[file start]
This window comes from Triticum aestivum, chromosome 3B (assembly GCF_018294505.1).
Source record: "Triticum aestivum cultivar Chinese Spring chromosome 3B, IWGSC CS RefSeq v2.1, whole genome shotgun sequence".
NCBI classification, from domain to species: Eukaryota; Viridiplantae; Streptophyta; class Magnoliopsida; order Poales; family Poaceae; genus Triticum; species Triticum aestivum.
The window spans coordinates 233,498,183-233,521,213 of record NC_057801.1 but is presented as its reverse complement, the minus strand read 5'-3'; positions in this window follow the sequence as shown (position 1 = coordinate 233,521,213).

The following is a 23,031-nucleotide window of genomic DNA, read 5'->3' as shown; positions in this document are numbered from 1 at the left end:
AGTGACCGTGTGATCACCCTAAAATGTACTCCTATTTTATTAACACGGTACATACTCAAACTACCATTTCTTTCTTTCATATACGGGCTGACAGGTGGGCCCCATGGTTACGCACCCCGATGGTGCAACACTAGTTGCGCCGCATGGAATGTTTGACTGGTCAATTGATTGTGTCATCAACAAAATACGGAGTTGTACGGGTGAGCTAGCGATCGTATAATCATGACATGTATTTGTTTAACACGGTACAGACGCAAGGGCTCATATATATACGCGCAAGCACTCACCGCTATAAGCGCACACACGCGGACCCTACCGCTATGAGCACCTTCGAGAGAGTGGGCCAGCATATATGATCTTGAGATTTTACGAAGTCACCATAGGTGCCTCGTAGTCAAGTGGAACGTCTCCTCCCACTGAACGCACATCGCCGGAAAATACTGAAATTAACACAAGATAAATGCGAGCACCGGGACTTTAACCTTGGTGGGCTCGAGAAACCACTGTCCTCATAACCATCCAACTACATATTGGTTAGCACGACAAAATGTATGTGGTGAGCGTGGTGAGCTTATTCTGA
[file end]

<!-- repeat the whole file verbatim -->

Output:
This window comes from Triticum aestivum, chromosome 3B (assembly GCF_018294505.1).
Source record: "Triticum aestivum cultivar Chinese Spring chromosome 3B, IWGSC CS RefSeq v2.1, whole genome shotgun sequence".
NCBI classification, from domain to species: Eukaryota; Viridiplantae; Streptophyta; class Magnoliopsida; order Poales; family Poaceae; genus Triticum; species Triticum aestivum.
The window spans coordinates 233,498,183-233,521,213 of record NC_057801.1 but is presented as its reverse complement, the minus strand read 5'-3'; positions in this window follow the sequence as shown (position 1 = coordinate 233,521,213).

The following is a 23,031-nucleotide window of genomic DNA, read 5'->3' as shown; positions in this document are numbered from 1 at the left end:
AGTGACCGTGTGATCACCCTAAAATGTACTCCTATTTTATTAACACGGTACATACTCAAACTACCATTTCTTTCTTTCATATACGGGCTGACAGGTGGGCCCCATGGTTACGCACCCCGATGGTGCAACACTAGTTGCGCCGCATGGAATGTTTGACTGGTCAATTGATTGTGTCATCAACAAAATACGGAGTTGTACGGGTGAGCTAGCGATCGTATAATCATGACATGTATTTGTTTAACACGGTACAGACGCAAGGGCTCATATATATACGCGCAAGCACTCACCGCTATAAGCGCACACACGCGGACCCTACCGCTATGAGCACCTTCGAGAGAGTGGGCCAGCATATATGATCTTGAGATTTTACGAAGTCACCATAGGTGCCTCGTAGTCAAGTGGAACGTCTCCTCCCACTGAACGCACATCGCCGGAAAATACTGAAATTAACACAAGATAAATGCGAGCACCGGGACTTTAACCTTGGTGGGCTCGAGAAACCACTGTCCTCATAACCATCCAACTACATATTGGTTAGCACGACAAAATGTATGTGGTGAGCGTGGTGAGCTTATTCTGA